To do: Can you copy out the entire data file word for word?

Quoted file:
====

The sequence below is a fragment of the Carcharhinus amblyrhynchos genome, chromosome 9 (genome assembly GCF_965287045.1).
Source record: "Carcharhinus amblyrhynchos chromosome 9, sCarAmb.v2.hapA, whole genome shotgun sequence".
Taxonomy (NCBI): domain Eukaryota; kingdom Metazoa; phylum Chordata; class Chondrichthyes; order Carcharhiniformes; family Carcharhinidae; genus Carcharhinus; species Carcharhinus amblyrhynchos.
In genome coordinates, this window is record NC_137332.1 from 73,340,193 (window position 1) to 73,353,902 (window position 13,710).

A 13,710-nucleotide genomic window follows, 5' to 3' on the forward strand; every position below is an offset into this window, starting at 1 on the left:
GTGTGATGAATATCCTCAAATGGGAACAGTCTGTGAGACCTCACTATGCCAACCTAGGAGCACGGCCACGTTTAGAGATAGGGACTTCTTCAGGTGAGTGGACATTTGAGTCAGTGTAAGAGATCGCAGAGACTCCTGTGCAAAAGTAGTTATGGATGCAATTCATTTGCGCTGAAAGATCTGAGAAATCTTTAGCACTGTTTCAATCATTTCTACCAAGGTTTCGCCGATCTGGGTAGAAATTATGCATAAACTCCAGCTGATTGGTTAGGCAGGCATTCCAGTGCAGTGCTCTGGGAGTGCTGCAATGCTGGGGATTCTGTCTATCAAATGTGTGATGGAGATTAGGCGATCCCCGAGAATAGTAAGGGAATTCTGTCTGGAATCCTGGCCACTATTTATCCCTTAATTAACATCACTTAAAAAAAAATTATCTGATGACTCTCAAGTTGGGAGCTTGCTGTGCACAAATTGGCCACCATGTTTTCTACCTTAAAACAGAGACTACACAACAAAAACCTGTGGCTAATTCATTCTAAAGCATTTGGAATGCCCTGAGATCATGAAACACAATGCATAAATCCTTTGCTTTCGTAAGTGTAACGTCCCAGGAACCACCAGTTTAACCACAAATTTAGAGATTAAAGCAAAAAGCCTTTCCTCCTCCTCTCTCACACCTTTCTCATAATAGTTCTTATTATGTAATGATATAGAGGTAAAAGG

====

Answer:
The sequence below is a fragment of the Carcharhinus amblyrhynchos genome, chromosome 9 (genome assembly GCF_965287045.1).
Source record: "Carcharhinus amblyrhynchos chromosome 9, sCarAmb.v2.hapA, whole genome shotgun sequence".
Taxonomy (NCBI): domain Eukaryota; kingdom Metazoa; phylum Chordata; class Chondrichthyes; order Carcharhiniformes; family Carcharhinidae; genus Carcharhinus; species Carcharhinus amblyrhynchos.
In genome coordinates, this window is record NC_137332.1 from 73,340,193 (window position 1) to 73,353,902 (window position 13,710).

A 13,710-nucleotide genomic window follows, 5' to 3' on the forward strand; every position below is an offset into this window, starting at 1 on the left:
GTGTGATGAATATCCTCAAATGGGAACAGTCTGTGAGACCTCACTATGCCAACCTAGGAGCACGGCCACGTTTAGAGATAGGGACTTCTTCAGGTGAGTGGACATTTGAGTCAGTGTAAGAGATCGCAGAGACTCCTGTGCAAAAGTAGTTATGGATGCAATTCATTTGCGCTGAAAGATCTGAGAAATCTTTAGCACTGTTTCAATCATTTCTACCAAGGTTTCGCCGATCTGGGTAGAAATTATGCATAAACTCCAGCTGATTGGTTAGGCAGGCATTCCAGTGCAGTGCTCTGGGAGTGCTGCAATGCTGGGGATTCTGTCTATCAAATGTGTGATGGAGATTAGGCGATCCCCGAGAATAGTAAGGGAATTCTGTCTGGAATCCTGGCCACTATTTATCCCTTAATTAACATCACTTAAAAAAAAATTATCTGATGACTCTCAAGTTGGGAGCTTGCTGTGCACAAATTGGCCACCATGTTTTCTACCTTAAAACAGAGACTACACAACAAAAACCTGTGGCTAATTCATTCTAAAGCATTTGGAATGCCCTGAGATCATGAAACACAATGCATAAATCCTTTGCTTTCGTAAGTGTAACGTCCCAGGAACCACCAGTTTAACCACAAATTTAGAGATTAAAGCAAAAAGCCTTTCCTCCTCCTCTCTCACACCTTTCTCATAATAGTTCTTATTATGTAATGATATAGAGGTAAAAGG